A couple of pieces of furniture in the Lehman Pipe and Supply offices in Florida qualify as truly unique.

They’re custom-made “Viega tables,” created from a large variety of Viega fittings. A MegaPress Stainless table is stationed at the Pompano Beach location, and a ProPress Copper table is on display in the Miami office. Both pieces showcase the array of Viega fittings, and both are big conversation pieces.

“People always say, ‘That table is incredible – can you make me one?’” said Josh Aberman, Executive Vice President of Lehman. “They’re absolutely amazing.”

But the tables are not something that can be ordered or purchased. They are each one-of-a-kind showpieces created by Viega District Manager Will Schott when Lehman built a new facility and commissioned something to show off Viega parts.

“A few years ago, we commissioned [one of Viega’s competitors] to make a coffee table for our Miami branch,” Aberman said. “The table is annealed stainless steel with grooved connections, and we get a lot of compliments on it,” Aberman said. “When building our new facility in Broward, we wanted to do something similar in our reception area and decided a coffee table would be ideal. Will ended up creating an incredible work of art!”

Aberman said the stainless is “aesthetically pleasing,” and because Lehman has been promoting press fittings for fire-protection lines, the table includes some press-by-female tee fittings with sprinkler heads added.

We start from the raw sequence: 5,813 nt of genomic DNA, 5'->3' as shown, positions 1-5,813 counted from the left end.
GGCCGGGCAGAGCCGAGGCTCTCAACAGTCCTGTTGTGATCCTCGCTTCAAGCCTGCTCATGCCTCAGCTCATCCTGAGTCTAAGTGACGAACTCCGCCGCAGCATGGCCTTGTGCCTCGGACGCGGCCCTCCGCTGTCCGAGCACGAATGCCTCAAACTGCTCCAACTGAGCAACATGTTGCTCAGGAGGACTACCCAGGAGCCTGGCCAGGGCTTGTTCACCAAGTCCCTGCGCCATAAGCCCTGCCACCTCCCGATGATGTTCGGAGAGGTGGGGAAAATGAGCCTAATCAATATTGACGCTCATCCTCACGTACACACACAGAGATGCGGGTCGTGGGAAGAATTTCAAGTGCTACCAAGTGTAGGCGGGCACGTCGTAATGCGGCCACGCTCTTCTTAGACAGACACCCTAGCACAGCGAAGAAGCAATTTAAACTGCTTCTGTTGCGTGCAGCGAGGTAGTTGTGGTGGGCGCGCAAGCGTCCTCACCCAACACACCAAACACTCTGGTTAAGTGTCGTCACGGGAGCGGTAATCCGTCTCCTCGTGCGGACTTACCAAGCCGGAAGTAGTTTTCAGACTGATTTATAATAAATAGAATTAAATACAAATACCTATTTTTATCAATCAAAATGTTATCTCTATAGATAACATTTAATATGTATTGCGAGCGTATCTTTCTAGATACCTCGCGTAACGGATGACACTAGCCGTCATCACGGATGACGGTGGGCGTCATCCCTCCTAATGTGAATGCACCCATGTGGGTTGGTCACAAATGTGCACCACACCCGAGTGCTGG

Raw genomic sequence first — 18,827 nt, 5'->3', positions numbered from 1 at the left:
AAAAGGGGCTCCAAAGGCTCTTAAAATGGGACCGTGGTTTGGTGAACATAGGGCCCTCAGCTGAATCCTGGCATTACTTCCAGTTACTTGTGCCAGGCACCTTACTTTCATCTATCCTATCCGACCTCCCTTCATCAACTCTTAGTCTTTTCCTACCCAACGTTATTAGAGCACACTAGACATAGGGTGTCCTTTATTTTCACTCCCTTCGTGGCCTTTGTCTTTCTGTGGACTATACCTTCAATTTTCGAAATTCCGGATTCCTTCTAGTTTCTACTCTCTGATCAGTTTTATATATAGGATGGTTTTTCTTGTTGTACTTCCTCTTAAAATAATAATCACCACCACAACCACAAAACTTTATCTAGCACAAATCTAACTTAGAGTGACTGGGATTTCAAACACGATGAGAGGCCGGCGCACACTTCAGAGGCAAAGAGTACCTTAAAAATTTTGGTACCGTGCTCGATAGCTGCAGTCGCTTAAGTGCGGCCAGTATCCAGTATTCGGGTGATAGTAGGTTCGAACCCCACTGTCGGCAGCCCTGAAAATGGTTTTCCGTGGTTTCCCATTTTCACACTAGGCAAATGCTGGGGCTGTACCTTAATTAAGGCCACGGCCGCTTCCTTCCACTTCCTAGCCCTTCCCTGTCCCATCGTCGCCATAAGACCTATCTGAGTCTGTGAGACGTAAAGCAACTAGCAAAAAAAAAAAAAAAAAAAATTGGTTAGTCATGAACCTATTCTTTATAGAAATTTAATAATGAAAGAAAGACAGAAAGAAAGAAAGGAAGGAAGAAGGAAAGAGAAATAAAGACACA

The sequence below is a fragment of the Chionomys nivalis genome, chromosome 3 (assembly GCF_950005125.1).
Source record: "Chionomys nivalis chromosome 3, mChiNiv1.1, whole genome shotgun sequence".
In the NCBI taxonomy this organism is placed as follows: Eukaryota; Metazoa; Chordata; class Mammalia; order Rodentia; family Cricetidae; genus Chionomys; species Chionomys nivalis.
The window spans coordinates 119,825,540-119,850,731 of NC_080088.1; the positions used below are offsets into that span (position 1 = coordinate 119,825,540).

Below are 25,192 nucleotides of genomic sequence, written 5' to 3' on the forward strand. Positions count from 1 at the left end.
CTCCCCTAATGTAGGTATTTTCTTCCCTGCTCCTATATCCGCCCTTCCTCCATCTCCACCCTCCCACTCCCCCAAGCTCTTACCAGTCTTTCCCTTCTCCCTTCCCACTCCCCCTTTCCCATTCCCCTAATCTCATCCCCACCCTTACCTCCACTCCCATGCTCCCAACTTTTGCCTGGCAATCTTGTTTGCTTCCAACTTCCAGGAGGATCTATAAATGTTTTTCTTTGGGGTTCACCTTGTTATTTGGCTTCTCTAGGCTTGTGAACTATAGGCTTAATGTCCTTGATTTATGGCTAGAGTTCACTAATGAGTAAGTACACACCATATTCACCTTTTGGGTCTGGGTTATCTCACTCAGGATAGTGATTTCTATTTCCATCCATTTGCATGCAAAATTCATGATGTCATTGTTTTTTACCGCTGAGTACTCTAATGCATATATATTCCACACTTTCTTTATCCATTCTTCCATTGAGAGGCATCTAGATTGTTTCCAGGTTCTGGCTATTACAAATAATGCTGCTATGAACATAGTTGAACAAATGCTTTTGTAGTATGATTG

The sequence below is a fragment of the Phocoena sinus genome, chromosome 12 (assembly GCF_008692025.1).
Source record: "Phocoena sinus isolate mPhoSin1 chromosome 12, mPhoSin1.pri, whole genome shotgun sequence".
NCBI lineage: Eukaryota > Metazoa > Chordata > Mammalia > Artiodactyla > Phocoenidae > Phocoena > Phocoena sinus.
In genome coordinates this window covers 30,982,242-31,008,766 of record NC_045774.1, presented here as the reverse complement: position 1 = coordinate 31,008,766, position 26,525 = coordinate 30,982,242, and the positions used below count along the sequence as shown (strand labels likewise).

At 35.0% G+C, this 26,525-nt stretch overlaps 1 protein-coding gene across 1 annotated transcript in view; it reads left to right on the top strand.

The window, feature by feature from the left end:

“The copper table really showcases the diversity of the product line,” Aberman said. “There are press fittings, flanges, unions, ball valves and even a PEX bottle opener. Honestly, I was ready to take the copper one home and put it in my house!”

Schott estimated that it took him about 40 hours to make each table. The feet are made of flanges. The MegaPress table uses polished 304 stainless schedule 10 pipe, while the ProPress table is made of 1″ type K hard copper.

The impressive list of fitting varieties used, particularly in the copper table, includes tees, elbows, double drop elbows, couplings and unions. Schott said he saw the table as an opportunity to put the Viega catalog on display by using as many different pieces as he could manage, hoping to catch the eye of the customer.

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